Miscanthus Genetics. and Agronomy for. Bioenergy Feedstock

Maryse Brancourt-Hulmel1,2, Charlotte Demay2, Emeline Rosiau1,
Fabien Ferchaud2, Linda Bethencourt1, Stephanie Arnoult1,3,
Camille Dauchy1, Nicolas Beaudoin2, and Hubert Boizard
2

INRA (l’Institut National de la Recherche Agronomique), France
1Joint Research Unit INRA/USTL Abiotic Stress and Differentiation of Cultivated Plants

(UMR SADV)

2Research Unit Agro resources and environmental impacts (INRA UR AgroImpact)
3Experimental Unit Crops Innovation Environment — Picardy (INRA EU GCIE Picardy)

4.1 Introduction

Miscanthus, a tall, perennial, rhizomatous C4 grass of the Poaceae family [1,2] is a good candidate for a cellulosic energy crop. The name Miscanthus originates from the Greek mischos (pedicel) and anthos (flower) and refers to the stalked or pedicellate spikelets of the Miscanthus inflorescence. Several species belong to the genus with ploidy ranging from diploid to hexaploid [3]. The basic chromosome number corresponds to x = 19 [4]. Miscanthus is capable of high biomass production with minimal inputs [5]. Tropical and subtropical genotypes of Miscanthus grow to 3-4 m when cultivated in Europe and even higher in the warm and wet climates of south-east Asia. Miscanthus rhizomes, or microplants, are planted in spring with canes developing during the summer and harvested annually during the late autumn or winter, following the second or third growing season. The lifetime of the crop varies from 20 to 25 years [6]; long-term Miscanthus plantations can contribute to soil carbon storage [7]. Miscanthus spreads naturally via its underground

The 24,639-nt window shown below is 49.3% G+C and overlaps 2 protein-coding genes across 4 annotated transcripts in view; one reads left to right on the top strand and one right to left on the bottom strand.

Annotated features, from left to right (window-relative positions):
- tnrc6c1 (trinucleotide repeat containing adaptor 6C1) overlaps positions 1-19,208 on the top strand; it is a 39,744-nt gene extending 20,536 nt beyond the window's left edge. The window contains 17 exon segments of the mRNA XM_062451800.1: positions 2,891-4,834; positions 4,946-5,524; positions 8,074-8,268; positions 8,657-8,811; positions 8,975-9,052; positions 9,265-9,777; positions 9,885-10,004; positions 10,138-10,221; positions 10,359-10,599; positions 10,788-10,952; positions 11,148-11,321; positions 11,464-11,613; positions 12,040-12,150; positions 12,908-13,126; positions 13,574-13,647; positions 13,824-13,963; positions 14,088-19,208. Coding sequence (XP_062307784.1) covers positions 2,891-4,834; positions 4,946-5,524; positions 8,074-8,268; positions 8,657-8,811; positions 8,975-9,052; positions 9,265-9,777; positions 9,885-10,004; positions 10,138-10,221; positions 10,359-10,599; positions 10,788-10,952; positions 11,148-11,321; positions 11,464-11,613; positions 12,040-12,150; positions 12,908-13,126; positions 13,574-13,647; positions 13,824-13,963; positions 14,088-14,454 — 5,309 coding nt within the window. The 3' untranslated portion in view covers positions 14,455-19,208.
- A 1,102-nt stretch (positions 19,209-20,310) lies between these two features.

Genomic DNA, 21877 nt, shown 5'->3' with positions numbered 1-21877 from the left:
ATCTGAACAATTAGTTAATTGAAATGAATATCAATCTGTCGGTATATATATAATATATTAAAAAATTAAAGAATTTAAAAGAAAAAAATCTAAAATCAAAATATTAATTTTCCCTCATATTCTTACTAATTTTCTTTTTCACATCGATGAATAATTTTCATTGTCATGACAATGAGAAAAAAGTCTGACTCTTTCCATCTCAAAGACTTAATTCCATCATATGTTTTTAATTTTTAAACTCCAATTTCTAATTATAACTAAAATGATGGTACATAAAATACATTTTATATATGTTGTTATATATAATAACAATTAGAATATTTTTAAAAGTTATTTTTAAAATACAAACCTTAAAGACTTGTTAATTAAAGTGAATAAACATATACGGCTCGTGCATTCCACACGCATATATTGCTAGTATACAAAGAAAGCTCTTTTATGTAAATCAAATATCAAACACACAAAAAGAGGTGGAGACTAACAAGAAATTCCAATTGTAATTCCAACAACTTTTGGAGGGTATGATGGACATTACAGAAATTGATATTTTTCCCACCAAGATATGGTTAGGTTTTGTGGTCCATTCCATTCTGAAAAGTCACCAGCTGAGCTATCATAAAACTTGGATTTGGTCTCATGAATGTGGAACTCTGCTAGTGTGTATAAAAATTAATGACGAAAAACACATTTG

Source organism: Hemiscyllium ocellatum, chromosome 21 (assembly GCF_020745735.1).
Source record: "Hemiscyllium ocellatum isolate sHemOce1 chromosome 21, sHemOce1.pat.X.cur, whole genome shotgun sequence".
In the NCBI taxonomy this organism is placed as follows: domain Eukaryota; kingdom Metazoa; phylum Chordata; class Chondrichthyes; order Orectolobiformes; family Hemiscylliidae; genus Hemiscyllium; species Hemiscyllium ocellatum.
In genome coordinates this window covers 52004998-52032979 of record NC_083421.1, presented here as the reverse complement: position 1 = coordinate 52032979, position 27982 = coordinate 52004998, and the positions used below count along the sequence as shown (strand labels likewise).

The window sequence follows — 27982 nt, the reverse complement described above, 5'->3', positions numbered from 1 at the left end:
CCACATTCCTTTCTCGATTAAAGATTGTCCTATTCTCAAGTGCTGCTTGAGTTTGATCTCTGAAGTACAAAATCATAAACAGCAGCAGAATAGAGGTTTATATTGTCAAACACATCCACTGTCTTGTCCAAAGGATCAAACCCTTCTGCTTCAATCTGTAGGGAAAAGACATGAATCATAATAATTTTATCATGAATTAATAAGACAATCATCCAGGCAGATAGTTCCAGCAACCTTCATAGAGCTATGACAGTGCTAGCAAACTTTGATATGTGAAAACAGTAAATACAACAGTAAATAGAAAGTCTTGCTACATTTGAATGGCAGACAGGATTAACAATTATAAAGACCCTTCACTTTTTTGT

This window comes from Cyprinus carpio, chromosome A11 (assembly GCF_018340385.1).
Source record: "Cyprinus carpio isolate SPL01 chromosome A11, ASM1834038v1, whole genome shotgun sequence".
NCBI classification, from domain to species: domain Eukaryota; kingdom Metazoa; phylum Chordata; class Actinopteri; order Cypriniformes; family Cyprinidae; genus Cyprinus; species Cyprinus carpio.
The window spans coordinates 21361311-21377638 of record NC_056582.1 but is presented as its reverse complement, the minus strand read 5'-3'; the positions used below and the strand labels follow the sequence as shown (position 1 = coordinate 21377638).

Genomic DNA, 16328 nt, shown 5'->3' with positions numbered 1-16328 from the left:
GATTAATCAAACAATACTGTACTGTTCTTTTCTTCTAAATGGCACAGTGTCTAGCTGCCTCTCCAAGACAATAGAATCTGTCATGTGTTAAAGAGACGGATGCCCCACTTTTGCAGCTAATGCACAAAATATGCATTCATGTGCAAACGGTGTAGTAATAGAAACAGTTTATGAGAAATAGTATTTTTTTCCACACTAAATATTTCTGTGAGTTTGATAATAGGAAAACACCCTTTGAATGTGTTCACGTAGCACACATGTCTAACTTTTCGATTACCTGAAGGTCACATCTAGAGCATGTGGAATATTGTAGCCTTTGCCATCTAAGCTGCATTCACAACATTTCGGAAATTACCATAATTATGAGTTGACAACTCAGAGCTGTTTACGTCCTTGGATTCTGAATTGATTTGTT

Cellulosic Energy Cropping Systems, First Edition. Edited by Douglas L. Karlen. © 2014 John Wiley & Sons, Ltd. Published 2014 by John Wiley & Sons, Ltd.

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Figure 4.1 Geographical distribution of Miscanthus s. l. in the world. (Adapted from Deuter [19], Hodkinson et al. [11] and Clifton-Brown et al. [3]).

storage organs or rhizomes but some species can also be seed-propagated. As Miscanthus is propagated vegetatively, the clone is the most common variety type. This chapter provides details about Miscanthus as a cellulosic energy crop.

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